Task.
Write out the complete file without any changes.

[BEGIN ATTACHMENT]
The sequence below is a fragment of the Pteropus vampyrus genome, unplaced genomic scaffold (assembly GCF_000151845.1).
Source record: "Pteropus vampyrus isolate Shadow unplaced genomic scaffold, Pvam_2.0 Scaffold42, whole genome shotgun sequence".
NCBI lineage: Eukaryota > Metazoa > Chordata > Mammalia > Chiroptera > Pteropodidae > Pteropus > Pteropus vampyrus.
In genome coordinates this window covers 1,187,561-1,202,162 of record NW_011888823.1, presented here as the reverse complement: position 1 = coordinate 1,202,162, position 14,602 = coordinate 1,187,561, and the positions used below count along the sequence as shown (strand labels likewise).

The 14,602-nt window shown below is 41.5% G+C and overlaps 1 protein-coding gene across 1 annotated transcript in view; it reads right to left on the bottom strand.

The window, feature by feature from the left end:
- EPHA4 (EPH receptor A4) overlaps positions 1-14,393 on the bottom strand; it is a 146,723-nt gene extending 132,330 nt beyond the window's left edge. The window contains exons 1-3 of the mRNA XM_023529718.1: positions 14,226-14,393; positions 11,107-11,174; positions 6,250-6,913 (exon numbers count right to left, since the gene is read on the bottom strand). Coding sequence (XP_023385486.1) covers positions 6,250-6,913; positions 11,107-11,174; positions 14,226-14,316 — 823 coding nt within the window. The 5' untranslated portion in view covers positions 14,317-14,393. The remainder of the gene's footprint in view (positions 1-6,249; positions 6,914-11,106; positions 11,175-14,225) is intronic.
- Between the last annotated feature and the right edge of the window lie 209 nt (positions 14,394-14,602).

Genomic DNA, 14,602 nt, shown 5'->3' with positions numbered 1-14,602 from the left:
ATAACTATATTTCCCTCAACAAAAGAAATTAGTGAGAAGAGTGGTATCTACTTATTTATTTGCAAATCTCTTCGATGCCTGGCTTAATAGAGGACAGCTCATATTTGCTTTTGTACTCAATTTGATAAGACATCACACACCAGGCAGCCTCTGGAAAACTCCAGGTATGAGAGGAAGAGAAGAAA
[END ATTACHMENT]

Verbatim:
The sequence below is a fragment of the Pteropus vampyrus genome, unplaced genomic scaffold (assembly GCF_000151845.1).
Source record: "Pteropus vampyrus isolate Shadow unplaced genomic scaffold, Pvam_2.0 Scaffold42, whole genome shotgun sequence".
NCBI lineage: Eukaryota > Metazoa > Chordata > Mammalia > Chiroptera > Pteropodidae > Pteropus > Pteropus vampyrus.
In genome coordinates this window covers 1,187,561-1,202,162 of record NW_011888823.1, presented here as the reverse complement: position 1 = coordinate 1,202,162, position 14,602 = coordinate 1,187,561, and the positions used below count along the sequence as shown (strand labels likewise).

The 14,602-nt window shown below is 41.5% G+C and overlaps 1 protein-coding gene across 1 annotated transcript in view; it reads right to left on the bottom strand.

The window, feature by feature from the left end:
- EPHA4 (EPH receptor A4) overlaps positions 1-14,393 on the bottom strand; it is a 146,723-nt gene extending 132,330 nt beyond the window's left edge. The window contains exons 1-3 of the mRNA XM_023529718.1: positions 14,226-14,393; positions 11,107-11,174; positions 6,250-6,913 (exon numbers count right to left, since the gene is read on the bottom strand). Coding sequence (XP_023385486.1) covers positions 6,250-6,913; positions 11,107-11,174; positions 14,226-14,316 — 823 coding nt within the window. The 5' untranslated portion in view covers positions 14,317-14,393. The remainder of the gene's footprint in view (positions 1-6,249; positions 6,914-11,106; positions 11,175-14,225) is intronic.
- Between the last annotated feature and the right edge of the window lie 209 nt (positions 14,394-14,602).

Genomic DNA, 14,602 nt, shown 5'->3' with positions numbered 1-14,602 from the left:
ATAACTATATTTCCCTCAACAAAAGAAATTAGTGAGAAGAGTGGTATCTACTTATTTATTTGCAAATCTCTTCGATGCCTGGCTTAATAGAGGACAGCTCATATTTGCTTTTGTACTCAATTTGATAAGACATCACACACCAGGCAGCCTCTGGAAAACTCCAGGTATGAGAGGAAGAGAAGAAA